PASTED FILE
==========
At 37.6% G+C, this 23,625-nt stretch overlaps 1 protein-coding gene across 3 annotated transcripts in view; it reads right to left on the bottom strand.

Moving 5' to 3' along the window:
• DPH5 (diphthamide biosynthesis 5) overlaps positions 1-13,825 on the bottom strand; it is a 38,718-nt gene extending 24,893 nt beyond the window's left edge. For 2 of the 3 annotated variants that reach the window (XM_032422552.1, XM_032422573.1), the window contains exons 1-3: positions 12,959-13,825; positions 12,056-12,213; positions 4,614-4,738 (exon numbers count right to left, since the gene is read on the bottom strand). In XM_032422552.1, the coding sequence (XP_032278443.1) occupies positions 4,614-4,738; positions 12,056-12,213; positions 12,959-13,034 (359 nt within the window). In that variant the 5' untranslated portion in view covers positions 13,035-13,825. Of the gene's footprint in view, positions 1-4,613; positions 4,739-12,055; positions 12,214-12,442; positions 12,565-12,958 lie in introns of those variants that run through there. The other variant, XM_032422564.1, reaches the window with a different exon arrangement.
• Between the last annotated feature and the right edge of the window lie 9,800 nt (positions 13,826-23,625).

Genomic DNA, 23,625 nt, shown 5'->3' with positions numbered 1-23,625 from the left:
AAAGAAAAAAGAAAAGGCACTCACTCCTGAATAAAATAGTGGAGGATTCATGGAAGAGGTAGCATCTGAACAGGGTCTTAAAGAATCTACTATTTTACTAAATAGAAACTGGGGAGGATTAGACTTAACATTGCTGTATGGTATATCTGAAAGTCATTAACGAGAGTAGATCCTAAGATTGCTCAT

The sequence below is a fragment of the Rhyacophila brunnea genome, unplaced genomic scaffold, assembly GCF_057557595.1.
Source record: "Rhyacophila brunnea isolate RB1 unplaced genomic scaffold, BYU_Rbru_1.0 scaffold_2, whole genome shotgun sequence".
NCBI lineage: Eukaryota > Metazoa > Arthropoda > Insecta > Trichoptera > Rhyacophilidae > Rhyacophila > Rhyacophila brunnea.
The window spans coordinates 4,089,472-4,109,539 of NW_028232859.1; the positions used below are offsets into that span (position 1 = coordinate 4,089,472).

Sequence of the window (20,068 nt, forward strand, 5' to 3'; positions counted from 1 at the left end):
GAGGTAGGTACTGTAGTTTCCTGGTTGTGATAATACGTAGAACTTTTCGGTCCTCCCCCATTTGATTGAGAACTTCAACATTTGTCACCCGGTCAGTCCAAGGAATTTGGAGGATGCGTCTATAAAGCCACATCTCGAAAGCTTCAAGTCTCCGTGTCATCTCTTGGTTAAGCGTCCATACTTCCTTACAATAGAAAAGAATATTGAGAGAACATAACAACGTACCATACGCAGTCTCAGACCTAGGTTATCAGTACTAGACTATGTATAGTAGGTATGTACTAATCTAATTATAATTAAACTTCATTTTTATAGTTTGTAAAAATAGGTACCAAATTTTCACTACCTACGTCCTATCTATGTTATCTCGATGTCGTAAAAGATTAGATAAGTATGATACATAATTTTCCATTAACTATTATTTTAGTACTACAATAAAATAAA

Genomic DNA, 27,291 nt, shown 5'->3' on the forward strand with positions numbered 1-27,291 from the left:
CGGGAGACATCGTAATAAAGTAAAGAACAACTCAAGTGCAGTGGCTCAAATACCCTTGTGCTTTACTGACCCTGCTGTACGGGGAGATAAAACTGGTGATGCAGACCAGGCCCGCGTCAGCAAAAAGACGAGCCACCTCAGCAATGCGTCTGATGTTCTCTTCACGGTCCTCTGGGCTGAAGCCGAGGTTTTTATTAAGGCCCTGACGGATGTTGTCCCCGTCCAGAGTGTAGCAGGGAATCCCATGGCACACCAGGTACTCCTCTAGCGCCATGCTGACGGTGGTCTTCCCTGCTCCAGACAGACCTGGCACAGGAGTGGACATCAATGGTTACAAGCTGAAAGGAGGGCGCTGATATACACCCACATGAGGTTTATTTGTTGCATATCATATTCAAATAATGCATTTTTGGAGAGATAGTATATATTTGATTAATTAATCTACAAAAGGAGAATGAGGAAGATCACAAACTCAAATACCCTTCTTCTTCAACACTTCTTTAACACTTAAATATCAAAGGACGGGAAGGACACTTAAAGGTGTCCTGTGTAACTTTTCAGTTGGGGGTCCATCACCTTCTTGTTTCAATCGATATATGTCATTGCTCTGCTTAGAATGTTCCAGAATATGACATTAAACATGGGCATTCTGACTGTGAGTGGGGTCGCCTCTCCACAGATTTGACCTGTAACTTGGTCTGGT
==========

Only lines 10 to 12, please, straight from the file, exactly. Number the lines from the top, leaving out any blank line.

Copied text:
The window spans coordinates 4,089,472-4,109,539 of NW_028232859.1; the positions used below are offsets into that span (position 1 = coordinate 4,089,472).

Sequence of the window (20,068 nt, forward strand, 5' to 3'; positions counted from 1 at the left end):
GAGGTAGGTACTGTAGTTTCCTGGTTGTGATAATACGTAGAACTTTTCGGTCCTCCCCCATTTGATTGAGAACTTCAACATTTGTCACCCGGTCAGTCCAAGGAATTTGGAGGATGCGTCTATAAAGCCACATCTCGAAAGCTTCAAGTCTCCGTGTCATCTCTTGGTTAAGCGTCCATACTTCCTTACAATAGAAAAGAATATTGAGAGAACATAACAACGTACCATACGCAGTCTCAGACCTAGGTTATCAGTACTAGACTATGTATAGTAGGTATGTACTAATCTAATTATAATTAAACTTCATTTTTATAGTTTGTAAAAATAGGTACCAAATTTTCACTACCTACGTCCTATCTATGTTATCTCGATGTCGTAAAAGATTAGATAAGTATGATACATAATTTTCCATTAACTATTATTTTAGTACTACAATAAAATAAA